Football: The spread offense is coming to Greenport

GARRET MEADE PHOTO | Sal Loverde is a key player in Greenport/Southold/Mattituck/Shelter Island’s new spread offense.

Greenport/Southold/Mattituck/Shelter Island high school football fans will see something this fall that they have never seen before. At least not from the Porters.

The trendy spread offense has come to Greenport.

A new offensive coordinator, Dale Gross, brings with him a new offense that the Porters hope will light up the scoreboard. High school teams such as Amityville, Elwood/John Glenn, Sayville and William Floyd have made effective use of the spread. The Porters are hoping for similar results.

“It’s fun, exciting, fast-paced football,” Gross said. “It takes advantage of mismatches and you need athletes to use it.”

He added: “This version of it, I don’t think anybody on Long Island has really seen yet. It will be exciting. It will be something new.”

This isn’t your grandfather’s offense. In Greenport, where fans are more accustomed to watching a run-first approach from the power I, the Porters see the spread as the best way to make use of their athleticism and keep opponents guessing.

“It’s the element of surprise,” Gross said. “You really don’t know where the ball is going to go at any time.”

Coaches and players say the spread provides the team with a variety of options from various formations. Because the system is so drastically different than what the Porters have used in the past, they might be unrecognizable, if not for their uniforms.

“We’re going to come out, and people are going to be like, ‘Who is this?’ ” said Eugene Allen, a junior who plays quarterback, wide receiver and cornerback.

In the spread, the quarterback stands in shotgun formation most of the time. A no-huddle approach is often used, and as many as five wide receivers may be on the field. Also, the offensive linemen may be separated by wide splits.

GARRET MEADE PHOTO | Fast, sure-handed players like Eugene Allen prompted Greenport/Southold/Mattituck/Shelter Island’s conversion to the spread offense.

The purpose of it all is to try to stretch the defense and open up seams.

“You don’t know what’s coming,” said Sal Loverde, a junior who plays quarterback, wide receiver and linebacker. “It’s crazy.”

The spread seems to be popular with players. It may be fun to employ, some say, but it can also be effective.

“I think it’s going to help in a big way because we’ve never done something so complex as this,” Loverde said. “We’re going to come out and do these plays, and teams are just going to be in shock. They’re not going to know how to defend it.”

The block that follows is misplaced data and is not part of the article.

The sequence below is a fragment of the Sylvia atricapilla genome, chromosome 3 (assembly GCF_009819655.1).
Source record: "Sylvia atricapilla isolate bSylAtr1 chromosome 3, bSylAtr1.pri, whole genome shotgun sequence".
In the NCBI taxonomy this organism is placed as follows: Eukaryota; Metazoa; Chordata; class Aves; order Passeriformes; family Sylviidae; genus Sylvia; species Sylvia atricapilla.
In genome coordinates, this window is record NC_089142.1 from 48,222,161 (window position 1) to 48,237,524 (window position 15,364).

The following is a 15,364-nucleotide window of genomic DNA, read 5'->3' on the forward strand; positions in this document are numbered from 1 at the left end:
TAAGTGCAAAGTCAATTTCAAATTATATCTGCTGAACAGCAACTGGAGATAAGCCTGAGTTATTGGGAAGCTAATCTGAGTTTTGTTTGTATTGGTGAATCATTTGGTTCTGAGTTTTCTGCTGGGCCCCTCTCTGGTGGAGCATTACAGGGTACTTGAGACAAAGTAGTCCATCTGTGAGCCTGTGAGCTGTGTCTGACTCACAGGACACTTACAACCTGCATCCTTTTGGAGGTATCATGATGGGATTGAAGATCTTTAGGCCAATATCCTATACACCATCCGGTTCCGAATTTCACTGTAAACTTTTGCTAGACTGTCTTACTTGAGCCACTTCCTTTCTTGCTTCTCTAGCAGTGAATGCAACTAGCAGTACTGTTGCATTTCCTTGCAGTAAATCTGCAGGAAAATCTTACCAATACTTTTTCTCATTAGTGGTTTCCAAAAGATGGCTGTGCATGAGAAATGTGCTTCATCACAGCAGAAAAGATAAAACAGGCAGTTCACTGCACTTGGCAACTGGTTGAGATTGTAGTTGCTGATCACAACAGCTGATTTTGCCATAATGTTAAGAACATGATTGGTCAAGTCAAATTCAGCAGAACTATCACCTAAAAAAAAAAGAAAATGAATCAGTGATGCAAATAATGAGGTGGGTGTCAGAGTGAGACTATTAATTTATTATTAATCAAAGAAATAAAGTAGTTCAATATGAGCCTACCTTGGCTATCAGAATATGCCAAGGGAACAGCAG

Gross played for Sayville’s Rutgers Trophy-winning team in 2004 and later at Averett University (Va.). He became a student assistant coach at Averett, working with the offensive linemen and tight ends. Last year he was an assistant at The Apprentice School (Va.). Gross said he has been working on the spread for about two years. He said the spread was tinkered with at The Apprentice School, but not used much because the team didn’t have the sort of athletes needed to make it work.

Porters coaches, on the other hand, say they have the athletes and the time is right for adopting the spread. In addition to having players who can throw and catch the ball, the Porters possess speed in the form of players like Jack Volinski, Eddie Wright, Christian Angelson and Allen.

“It seemed like such a great fit,” head coach Jack Martilotta said. “I feel like with the offense we have we’ll be able to involve a lot more kids in it because there’s a part for everybody in the offense. I think it allows us to play to the kids’ strengths. It’s flexible enough that we can make adjustments. We can pass the ball. We can put kids in a position to be successful.”

That must sound like music to the ears of a team that went 1-7 last year.

“Skill-wise you need athletes,” Gross said. “You need guys who are going to go up and get the ball and be able to make quick cuts, and you need a good, conditioned line. You need a good, conditioned team. You need to be in top shape to be able to run this. If you’re not, it’s not going to work.”

For the players, turning to the spread means studying a new playbook and receiving chalkboard instruction.

“It’s been running smoothly in practice,” Allen said. “Everyone’s comfortable with it already.”

The first big test will come Aug. 31 when the Porters will scrimmage Huntington.

Following Monday morning’s practice, Gross said about half of the playbook had been installed. “We’re taking our time because it’s new to everybody here,” he said. “We’ll take our time and make sure it’s done right.”

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